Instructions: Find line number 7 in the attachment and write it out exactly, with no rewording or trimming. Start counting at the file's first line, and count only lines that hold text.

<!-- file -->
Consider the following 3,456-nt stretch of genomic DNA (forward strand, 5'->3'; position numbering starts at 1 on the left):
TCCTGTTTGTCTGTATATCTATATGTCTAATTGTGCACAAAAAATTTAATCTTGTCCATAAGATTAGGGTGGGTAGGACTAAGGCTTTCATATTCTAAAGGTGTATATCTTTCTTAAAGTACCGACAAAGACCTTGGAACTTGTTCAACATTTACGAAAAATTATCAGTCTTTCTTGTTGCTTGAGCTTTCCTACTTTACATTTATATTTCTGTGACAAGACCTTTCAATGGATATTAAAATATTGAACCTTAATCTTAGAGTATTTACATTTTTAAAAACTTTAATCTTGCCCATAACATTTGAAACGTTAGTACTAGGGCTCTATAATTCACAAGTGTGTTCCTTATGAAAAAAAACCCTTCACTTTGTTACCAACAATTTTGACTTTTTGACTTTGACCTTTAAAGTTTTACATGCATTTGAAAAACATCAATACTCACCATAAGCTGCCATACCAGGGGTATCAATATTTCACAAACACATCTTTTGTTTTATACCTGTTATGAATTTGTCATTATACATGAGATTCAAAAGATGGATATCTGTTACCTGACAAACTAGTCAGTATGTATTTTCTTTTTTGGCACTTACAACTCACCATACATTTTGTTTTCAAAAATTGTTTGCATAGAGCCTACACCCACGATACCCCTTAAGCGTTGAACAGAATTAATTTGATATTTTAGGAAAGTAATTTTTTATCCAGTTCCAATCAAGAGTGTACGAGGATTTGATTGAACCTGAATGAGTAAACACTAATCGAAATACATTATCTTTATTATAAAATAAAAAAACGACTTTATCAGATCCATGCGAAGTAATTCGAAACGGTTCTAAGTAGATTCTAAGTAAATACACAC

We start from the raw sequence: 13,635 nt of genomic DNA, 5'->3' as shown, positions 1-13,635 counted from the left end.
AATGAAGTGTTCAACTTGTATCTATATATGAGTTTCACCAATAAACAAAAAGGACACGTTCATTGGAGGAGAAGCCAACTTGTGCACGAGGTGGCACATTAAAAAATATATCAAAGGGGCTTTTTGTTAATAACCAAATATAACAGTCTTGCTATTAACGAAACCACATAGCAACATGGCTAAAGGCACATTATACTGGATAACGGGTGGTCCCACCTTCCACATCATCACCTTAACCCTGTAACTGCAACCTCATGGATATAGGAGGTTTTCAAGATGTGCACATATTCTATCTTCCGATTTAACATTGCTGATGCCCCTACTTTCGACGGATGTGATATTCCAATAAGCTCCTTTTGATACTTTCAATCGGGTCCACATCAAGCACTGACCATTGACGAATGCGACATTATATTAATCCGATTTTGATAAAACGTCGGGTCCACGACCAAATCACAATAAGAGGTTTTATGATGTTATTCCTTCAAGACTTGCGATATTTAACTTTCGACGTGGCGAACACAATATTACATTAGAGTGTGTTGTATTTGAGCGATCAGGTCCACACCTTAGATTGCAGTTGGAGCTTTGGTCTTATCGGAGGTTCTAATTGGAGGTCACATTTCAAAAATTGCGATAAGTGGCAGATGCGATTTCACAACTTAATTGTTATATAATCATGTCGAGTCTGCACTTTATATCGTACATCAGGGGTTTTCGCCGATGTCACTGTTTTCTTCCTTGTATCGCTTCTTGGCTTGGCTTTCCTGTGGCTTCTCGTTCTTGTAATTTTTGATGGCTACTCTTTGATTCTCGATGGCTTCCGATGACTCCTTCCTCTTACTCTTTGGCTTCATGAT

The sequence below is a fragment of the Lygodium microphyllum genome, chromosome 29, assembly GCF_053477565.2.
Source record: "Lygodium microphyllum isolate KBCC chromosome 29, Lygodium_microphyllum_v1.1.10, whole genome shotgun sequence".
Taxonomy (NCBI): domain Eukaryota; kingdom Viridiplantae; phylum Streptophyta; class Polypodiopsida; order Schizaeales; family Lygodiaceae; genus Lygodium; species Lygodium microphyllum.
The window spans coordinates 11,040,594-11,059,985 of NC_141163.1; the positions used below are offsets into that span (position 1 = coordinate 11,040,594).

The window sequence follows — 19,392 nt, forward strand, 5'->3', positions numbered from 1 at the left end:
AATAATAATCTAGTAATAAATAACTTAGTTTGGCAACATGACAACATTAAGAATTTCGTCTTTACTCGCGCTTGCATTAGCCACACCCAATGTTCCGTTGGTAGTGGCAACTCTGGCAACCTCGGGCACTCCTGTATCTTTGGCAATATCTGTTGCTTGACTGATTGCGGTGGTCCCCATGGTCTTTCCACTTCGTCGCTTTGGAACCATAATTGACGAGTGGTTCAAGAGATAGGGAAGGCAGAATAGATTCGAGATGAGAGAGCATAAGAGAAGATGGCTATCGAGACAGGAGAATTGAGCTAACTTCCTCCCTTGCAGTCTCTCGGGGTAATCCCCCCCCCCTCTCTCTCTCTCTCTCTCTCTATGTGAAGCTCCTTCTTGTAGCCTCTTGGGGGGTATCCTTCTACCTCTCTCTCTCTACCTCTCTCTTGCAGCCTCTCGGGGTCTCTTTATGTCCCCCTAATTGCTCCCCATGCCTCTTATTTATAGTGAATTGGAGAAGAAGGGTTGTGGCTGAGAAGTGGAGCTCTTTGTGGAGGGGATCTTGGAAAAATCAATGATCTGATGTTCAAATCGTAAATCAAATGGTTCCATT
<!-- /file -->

Taxonomy (NCBI): domain Eukaryota; kingdom Viridiplantae; phylum Streptophyta; class Polypodiopsida; order Schizaeales; family Lygodiaceae; genus Lygodium; species Lygodium microphyllum.